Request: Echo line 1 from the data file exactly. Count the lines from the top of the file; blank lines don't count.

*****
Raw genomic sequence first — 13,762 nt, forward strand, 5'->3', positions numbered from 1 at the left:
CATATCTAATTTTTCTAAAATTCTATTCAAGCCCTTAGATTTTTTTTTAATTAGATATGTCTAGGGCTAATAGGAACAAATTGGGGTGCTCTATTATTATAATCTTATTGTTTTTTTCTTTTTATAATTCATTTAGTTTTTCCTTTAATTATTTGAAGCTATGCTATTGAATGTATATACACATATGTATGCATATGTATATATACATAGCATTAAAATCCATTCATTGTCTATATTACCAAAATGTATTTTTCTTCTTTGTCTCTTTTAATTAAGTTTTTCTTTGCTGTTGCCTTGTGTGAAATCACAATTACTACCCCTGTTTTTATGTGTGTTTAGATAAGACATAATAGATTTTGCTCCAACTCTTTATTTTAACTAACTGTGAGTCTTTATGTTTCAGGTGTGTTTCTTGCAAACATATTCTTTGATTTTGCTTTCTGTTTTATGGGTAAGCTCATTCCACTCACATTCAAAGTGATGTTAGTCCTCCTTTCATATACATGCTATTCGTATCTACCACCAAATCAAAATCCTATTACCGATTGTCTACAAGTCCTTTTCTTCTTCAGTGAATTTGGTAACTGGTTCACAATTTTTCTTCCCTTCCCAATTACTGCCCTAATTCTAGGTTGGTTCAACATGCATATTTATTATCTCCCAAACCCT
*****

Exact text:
Raw genomic sequence first — 13,762 nt, forward strand, 5'->3', positions numbered from 1 at the left: